Jun 28, 2021

W-2 Vs. W-4: What’s the Difference?

There’s only a subtle difference that distinguishes the name of Form W-2 from the name of Form W-4. But if you don’t think a single digit can be substantial, talk to the person who has a lotto ticket that reads 3-19-27-37-2 when the winning number is 3-19-27-37-4.

You’d experience a similar degree of frustration if you were to attempt to use a W-2 and W-4 interchangeably. The IRS would have little sympathy for those who argue that their forms are too similar to distinguish. Numbers matter. And when it comes to dealing with financial details, numbers take on an even higher level of importance.

Understanding W-2 vs. W-4

The IRS makes hundreds of different forms and schedules available to American citizens. It’s your job to understand their relevance and ensure you’re using the right ones for the job.

When it comes to the W-2 vs. W-4, the big differences are who completes them and when. Despite the larger number, the W-4 comes first. Your employees will fill it out upon getting hired (or at some other point in their employment) to determine the amount you should withhold from paychecks to cover their taxes.

The W-2, on the other hand, is the employer’s responsibility. This form is filed with the IRS annually to document each employees’ withholdings. A copy of the W-2 is also sent to employees so they can understand their tax situation and take care of any required payments.

How to Fill Out W-4 Forms (And Why to Do It)

Have you ever attended the reading of a will? I haven’t, but I imagine it would be something like in the movies. I’d be standing in a stuffy, old attorney’s office with a group of strangers. As the attorney slowly removed the will from a manila envelope, we’d all lean in closer to learn whether or not we would be inheriting a fortune.

Just as a will outlines how money will be dispersed once someone dies, a W-4 outlines how withholdings will be dispersed each year while they’re employed. While your business and the IRS likely won’t be anxiously attending the reading of a W-4 in an attorney’s office, both parties will be interested in the document, as it informs you of the amount of money that will be withheld for the IRS from each paycheck.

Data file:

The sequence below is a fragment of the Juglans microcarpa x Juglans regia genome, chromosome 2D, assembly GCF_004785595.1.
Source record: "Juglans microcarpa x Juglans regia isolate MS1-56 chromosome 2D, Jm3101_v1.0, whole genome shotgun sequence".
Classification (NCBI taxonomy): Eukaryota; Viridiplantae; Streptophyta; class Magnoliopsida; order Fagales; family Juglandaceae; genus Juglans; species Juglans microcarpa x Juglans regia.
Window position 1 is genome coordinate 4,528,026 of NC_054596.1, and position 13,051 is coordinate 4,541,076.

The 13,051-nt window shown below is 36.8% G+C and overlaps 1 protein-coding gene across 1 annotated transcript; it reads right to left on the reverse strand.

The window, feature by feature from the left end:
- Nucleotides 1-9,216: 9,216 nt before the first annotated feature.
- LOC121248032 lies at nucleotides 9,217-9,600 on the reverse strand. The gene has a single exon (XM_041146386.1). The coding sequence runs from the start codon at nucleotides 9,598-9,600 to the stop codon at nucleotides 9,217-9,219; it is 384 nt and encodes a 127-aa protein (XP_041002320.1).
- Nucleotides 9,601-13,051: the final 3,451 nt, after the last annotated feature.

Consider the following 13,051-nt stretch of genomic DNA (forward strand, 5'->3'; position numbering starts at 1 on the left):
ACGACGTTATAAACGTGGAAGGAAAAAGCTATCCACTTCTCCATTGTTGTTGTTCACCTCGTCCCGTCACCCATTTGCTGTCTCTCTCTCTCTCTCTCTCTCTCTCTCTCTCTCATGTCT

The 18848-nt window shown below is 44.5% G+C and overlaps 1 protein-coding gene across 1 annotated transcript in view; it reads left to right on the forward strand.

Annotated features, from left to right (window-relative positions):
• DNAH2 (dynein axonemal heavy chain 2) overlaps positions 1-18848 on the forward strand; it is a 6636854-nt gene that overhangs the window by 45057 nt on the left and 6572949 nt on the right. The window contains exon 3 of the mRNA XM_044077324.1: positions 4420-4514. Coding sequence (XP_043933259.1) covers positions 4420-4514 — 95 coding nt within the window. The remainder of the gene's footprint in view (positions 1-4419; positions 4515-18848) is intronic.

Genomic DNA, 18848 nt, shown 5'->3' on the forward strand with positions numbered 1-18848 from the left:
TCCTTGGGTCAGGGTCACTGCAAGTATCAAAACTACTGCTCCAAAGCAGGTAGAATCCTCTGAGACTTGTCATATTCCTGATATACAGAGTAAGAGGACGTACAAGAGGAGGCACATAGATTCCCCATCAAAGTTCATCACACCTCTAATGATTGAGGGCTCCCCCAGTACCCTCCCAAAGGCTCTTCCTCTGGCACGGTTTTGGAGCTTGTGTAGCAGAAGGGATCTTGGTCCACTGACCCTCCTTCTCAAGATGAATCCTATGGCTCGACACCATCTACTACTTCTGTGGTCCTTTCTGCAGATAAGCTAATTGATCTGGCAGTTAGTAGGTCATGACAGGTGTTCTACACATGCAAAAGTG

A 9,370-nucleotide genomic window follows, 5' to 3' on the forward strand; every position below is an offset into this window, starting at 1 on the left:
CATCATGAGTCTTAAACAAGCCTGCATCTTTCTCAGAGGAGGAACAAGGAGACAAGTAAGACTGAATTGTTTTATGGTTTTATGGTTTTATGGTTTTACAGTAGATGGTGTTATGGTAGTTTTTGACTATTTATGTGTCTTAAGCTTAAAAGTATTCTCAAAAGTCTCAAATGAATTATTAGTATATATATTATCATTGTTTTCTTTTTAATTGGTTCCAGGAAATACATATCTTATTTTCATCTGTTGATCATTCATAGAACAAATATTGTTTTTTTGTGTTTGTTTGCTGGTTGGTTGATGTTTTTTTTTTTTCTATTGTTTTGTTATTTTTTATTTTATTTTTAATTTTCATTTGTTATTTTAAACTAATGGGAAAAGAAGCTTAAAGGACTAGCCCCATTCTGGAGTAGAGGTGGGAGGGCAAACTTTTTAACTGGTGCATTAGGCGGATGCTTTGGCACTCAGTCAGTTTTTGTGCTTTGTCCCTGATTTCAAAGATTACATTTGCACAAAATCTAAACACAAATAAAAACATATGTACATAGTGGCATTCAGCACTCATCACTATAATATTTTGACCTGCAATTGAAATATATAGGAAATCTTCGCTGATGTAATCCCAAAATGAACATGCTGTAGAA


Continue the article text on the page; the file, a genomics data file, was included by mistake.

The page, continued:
If IRS paperwork came with universal formulas, there wouldn’t be any intrigue surrounding how to fill out W-4 forms. Everyone involved would know exactly how the withholdings would be handled. But we don’t live in a homogenous world—each of your employees will have their own priorities and needs, so they’ll also be required to have a unique W-4.

For example, you might have an employee who loves getting a big tax return each year. That individual would likely opt to have significant withholdings on their W-4, ensuring that they won’t owe money in the coming tax season.

On the other hand, another employee might have big plans for using their paychecks. Rather than wait for an annual tax return, they would choose to withhold a limited amount so they have the maximum cash on hand each month for investing.

Because situations change, it’s advisable for your employees to review their W-4 annually to see if changes need to be made. You should also note that the form is updated from time to time, necessitating a careful review.